Hypertension traced to source in brain, triggering new paradigm for hypertension treatment.
When the heart works too hard, the brain may be to blame, says new Cornell research that is changing how scientists look at high blood pressure (hypertension). The study, published in the Journal of Clinical Investigation in November, traces hypertension to a newfound cellular source in the brain and shows that treatments targeting this area can reverse the disease.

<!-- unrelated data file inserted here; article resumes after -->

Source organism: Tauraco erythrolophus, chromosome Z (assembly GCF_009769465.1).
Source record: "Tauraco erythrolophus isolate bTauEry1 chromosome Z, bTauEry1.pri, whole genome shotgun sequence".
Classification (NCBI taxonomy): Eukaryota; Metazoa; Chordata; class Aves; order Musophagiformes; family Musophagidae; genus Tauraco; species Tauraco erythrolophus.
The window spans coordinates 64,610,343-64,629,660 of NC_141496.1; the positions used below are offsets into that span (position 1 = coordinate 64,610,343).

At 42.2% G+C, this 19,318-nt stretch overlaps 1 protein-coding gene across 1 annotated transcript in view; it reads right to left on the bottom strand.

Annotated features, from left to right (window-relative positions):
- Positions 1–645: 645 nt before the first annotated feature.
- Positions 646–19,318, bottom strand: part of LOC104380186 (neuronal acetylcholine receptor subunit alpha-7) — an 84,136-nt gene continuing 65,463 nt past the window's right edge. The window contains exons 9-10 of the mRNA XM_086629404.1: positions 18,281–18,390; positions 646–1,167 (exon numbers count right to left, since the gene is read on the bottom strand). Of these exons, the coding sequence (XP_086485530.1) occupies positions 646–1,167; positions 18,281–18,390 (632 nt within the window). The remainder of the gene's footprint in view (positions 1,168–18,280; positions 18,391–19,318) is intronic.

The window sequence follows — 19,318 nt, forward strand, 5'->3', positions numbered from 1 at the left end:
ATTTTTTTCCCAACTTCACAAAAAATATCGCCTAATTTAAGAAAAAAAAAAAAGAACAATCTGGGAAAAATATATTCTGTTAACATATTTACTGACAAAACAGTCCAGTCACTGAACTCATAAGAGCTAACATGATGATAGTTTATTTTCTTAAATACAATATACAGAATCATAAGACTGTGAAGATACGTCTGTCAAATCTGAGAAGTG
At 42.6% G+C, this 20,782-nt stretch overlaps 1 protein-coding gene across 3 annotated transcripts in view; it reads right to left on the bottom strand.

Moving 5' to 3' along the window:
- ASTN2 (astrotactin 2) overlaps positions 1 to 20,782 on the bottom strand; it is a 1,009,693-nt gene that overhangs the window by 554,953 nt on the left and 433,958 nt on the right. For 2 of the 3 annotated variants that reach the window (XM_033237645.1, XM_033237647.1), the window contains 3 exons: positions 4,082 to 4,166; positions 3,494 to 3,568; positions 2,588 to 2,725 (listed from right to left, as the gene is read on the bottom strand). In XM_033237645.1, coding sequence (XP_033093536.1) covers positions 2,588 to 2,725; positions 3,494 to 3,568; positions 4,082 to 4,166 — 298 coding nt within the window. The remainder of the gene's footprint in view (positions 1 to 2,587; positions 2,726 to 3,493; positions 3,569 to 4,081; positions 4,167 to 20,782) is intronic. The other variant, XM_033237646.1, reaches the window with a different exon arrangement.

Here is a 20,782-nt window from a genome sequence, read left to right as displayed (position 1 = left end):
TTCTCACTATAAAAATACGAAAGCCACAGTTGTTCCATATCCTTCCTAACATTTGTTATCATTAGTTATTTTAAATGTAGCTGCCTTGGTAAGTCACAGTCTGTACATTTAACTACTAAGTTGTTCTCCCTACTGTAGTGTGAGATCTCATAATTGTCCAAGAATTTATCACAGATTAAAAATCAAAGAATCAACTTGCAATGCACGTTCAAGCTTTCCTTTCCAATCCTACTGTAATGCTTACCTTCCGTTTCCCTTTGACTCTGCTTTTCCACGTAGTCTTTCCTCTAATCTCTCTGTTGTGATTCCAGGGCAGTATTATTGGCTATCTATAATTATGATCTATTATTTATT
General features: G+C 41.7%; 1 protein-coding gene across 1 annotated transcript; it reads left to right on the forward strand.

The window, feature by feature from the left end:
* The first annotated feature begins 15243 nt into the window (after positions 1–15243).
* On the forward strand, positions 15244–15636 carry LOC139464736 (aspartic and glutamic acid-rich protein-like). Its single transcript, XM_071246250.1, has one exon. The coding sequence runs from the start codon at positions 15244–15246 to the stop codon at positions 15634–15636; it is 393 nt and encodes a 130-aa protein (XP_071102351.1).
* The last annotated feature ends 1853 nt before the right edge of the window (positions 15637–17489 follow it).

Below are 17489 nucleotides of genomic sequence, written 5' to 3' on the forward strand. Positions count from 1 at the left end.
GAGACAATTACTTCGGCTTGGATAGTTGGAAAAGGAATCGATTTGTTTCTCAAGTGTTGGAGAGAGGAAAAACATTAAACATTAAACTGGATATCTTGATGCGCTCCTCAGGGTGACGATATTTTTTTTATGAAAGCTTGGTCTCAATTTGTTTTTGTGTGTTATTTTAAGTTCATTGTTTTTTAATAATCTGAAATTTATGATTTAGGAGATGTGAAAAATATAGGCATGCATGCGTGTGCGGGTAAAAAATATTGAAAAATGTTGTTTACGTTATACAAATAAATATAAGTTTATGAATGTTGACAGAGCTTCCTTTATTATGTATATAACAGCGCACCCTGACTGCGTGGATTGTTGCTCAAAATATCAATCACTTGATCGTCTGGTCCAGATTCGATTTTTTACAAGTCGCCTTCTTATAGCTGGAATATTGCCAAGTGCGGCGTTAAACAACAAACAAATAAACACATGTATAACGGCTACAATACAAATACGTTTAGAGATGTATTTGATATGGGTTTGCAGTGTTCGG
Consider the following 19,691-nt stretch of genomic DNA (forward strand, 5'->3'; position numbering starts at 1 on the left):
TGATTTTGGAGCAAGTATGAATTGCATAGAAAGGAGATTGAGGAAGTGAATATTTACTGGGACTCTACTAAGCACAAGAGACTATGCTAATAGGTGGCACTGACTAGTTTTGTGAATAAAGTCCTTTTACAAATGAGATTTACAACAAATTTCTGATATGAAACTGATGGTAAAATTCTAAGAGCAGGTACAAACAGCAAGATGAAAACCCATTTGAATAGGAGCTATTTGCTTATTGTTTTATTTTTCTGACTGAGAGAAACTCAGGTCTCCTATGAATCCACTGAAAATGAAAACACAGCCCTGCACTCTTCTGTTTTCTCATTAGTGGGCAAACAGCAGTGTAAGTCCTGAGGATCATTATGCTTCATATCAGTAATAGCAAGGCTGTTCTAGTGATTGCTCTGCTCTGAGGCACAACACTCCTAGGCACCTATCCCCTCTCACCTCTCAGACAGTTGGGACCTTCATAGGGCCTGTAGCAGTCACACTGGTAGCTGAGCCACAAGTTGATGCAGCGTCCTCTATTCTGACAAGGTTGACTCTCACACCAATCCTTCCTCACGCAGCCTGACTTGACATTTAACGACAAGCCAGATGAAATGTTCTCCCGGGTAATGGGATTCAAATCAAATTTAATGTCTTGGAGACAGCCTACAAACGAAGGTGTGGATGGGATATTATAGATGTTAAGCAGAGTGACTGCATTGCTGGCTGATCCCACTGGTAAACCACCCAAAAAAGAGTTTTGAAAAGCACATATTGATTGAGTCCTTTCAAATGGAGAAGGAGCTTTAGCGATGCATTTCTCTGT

In what peer reviewers are calling “a new paradigm” for tackling the worldwide hypertension epidemic, this insight into its roots could give hope to the billion people it currently afflicts. Hypertension occurs when the force of blood against vessel walls grows strong enough to potentially cause such problems as heart attack, stroke and heart or kidney disease. The heart pumps harder, and often the hormone angiotensin-II (AngII) gets the pressure cooking by triggering nerve cells that constrict blood vessels.